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Utah firm unveils new crime-fighting technology

Published: Saturday, Aug. 31 2013 3:20 p.m. MDT

A Utah company is unveiling a new technology that it says will help law enforcement stop crime before it happens. The software is designed to help officers and analysts prevent crime, rather than reacting to incidents that have already occurred.

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DRAPER — A Utah company is unveiling a new technology that it says will help law enforcement stop crime before it happens.

CommandCentral Predictive, developed by Draper-based PublicEngines, is designed to help officers and analysts prevent crime, rather than reacting to incidents that have already occurred. The new product is built upon a platform that is used by hundreds of law enforcement agencies in the U.S. and abroad, said PublicEngines CEO William Kilmer.

“(It) helps officers overcome the gap between analyzing information and giving them a more directed patrol plan to help them be more efficient,” Kilmer said.

Kilmer said the latest software is a highly accurate crime prediction tool designed to deliver daily reports to law enforcement officers to aid in predicting and preventing crime.

“The basic essence of the product is to provide a daily targeted and accurate crime prediction by area that law enforcement officers can use to figure out where they should be spending their time in order to best reduce crime,” Kilmer said.

He said the technology analyzes “what is accurately predictable and what is effectively preventable.”

He said property-related crimes are among the top issues the software can target because they occur “with some repetitiveness” and have distinct characteristics that are easier to follow.

“Most criminals don’t think of themselves as creatures of habit, but (that) is what makes it somewhat predictable,” Kilmer said. Being able to position officers in areas where property crimes are occurring can be a strong deterrent to potential perpetrators.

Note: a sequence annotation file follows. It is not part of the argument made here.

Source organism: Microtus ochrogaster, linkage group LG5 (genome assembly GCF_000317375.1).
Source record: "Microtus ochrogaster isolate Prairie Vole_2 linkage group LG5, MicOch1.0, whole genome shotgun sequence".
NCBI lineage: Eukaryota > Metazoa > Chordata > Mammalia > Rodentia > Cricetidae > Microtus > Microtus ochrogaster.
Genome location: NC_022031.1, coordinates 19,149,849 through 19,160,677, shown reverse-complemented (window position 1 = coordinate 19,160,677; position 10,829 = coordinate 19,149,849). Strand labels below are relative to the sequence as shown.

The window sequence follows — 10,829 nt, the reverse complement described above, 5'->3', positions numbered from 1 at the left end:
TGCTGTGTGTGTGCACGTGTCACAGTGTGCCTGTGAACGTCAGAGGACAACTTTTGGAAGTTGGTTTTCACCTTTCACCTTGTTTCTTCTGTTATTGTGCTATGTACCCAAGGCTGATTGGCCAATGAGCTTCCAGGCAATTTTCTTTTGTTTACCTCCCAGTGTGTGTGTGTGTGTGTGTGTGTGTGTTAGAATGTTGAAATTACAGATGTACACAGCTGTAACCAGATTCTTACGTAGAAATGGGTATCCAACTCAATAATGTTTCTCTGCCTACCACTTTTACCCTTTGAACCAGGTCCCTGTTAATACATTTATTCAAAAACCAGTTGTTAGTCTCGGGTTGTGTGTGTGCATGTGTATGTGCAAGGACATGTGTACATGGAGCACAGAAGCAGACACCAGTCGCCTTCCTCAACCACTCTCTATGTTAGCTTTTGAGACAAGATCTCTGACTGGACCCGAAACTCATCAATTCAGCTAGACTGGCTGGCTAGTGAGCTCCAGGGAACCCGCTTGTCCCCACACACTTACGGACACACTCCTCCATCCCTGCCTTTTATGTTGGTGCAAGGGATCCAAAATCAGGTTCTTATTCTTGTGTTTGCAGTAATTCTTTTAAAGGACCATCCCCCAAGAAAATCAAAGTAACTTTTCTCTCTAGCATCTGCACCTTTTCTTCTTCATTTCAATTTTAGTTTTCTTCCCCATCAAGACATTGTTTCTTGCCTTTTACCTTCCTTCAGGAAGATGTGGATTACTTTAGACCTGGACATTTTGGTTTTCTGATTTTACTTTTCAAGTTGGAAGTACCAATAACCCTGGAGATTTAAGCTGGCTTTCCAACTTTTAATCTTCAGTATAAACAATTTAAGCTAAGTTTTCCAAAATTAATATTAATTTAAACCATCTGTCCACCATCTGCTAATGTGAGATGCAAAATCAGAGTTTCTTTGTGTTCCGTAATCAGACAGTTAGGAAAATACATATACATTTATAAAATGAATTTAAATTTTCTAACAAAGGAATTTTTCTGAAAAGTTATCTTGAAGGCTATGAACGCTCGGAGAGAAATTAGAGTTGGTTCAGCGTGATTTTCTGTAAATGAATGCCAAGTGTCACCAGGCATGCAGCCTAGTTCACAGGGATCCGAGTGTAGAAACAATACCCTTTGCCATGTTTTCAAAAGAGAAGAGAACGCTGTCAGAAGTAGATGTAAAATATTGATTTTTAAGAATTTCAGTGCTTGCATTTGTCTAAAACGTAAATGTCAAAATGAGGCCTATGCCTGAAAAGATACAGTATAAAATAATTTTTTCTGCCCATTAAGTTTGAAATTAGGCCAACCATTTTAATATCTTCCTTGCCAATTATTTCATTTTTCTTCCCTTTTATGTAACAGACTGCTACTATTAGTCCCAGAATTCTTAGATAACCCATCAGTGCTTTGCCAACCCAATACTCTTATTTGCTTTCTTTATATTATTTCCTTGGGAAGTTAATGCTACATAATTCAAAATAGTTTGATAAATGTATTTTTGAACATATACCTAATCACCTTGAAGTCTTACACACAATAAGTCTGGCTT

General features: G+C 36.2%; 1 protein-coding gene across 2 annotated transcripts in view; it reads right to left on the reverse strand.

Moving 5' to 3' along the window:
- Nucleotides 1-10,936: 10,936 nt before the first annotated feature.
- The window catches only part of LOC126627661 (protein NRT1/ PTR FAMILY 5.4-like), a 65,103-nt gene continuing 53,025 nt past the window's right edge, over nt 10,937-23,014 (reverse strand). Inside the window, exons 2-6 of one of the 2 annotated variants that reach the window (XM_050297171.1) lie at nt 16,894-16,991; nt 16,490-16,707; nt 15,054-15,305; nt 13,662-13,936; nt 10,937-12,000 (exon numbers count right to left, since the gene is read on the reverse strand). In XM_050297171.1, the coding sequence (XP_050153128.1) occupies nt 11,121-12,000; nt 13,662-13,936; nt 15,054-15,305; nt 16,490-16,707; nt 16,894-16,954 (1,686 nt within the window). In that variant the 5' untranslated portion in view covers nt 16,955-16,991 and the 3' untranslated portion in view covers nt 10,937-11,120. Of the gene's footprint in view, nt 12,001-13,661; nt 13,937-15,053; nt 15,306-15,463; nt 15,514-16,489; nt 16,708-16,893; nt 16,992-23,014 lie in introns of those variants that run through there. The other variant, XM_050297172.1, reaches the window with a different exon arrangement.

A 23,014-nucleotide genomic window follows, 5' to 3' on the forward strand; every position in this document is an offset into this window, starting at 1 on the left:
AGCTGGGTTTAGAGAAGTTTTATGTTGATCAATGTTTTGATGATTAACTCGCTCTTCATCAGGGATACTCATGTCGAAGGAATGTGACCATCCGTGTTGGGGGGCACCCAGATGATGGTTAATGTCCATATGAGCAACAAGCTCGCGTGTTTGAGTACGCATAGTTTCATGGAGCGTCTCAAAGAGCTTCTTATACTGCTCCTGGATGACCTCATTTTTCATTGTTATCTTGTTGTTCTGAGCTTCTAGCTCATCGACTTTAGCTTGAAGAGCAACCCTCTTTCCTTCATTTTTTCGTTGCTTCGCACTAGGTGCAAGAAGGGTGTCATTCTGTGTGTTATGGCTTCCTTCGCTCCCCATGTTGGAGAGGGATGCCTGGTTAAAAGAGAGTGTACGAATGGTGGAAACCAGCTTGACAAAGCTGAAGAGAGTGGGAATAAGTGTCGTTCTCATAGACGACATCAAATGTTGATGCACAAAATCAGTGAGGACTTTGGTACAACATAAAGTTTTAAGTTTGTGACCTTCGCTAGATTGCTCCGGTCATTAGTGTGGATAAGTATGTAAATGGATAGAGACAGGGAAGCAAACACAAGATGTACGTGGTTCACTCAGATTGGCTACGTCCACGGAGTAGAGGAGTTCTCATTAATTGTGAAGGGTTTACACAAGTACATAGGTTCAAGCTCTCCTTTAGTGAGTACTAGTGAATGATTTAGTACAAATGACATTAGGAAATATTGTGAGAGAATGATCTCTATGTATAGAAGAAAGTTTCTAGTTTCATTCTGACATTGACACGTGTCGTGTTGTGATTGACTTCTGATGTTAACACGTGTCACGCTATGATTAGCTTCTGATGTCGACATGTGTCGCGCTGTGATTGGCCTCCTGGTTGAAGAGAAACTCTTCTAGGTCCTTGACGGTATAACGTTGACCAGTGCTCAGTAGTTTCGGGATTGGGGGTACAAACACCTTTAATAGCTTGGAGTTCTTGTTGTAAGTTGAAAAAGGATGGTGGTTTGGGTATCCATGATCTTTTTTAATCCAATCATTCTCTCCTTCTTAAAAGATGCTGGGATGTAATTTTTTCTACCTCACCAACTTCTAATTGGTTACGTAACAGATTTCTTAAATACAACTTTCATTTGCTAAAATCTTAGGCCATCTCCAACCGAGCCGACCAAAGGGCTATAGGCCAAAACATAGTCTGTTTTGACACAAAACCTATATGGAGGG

Drug trafficking is also a crime the technology is hoping to target in future versions.

Cost estimates for the new technology can range from “a few thousand dollars” to six figures, depending upon the size of the agency, he said.

While no law enforcement agencies or police departments are currently using the technology, such advances could prove useful if found to be reliable.

"If there is a system out there that is more accurate than what we're using now, then we are certainly going to want to look at it to see if the analysis is better and helps us become more efficient," said Salt Lake police detective Dennis McGowan. "There is no question (the department) would consider it."

Whether CommandCentral Predictive would be the tool of choice remains to be seen, he added.

PublicEngines is a provider of cloud-based solutions that aid in the facilitation of crime analysis, supply intelligence and increase community engagement for law enforcement, schools and governments with more than 2,000 customers worldwide.

In field tests, CommandCentral Predictive has proven to be 2.7 times more accurate than traditional analysis, according to Kilmer.

He is optimistic that law enforcement will recognize the value the new software could bring to real-life crime fighting.

“What we’re focused on is helping law enforcement agencies more efficiently allocate their resources,” Kilmer said. “Where should officers be in order to maximize their impact in the area (they patrol)?”

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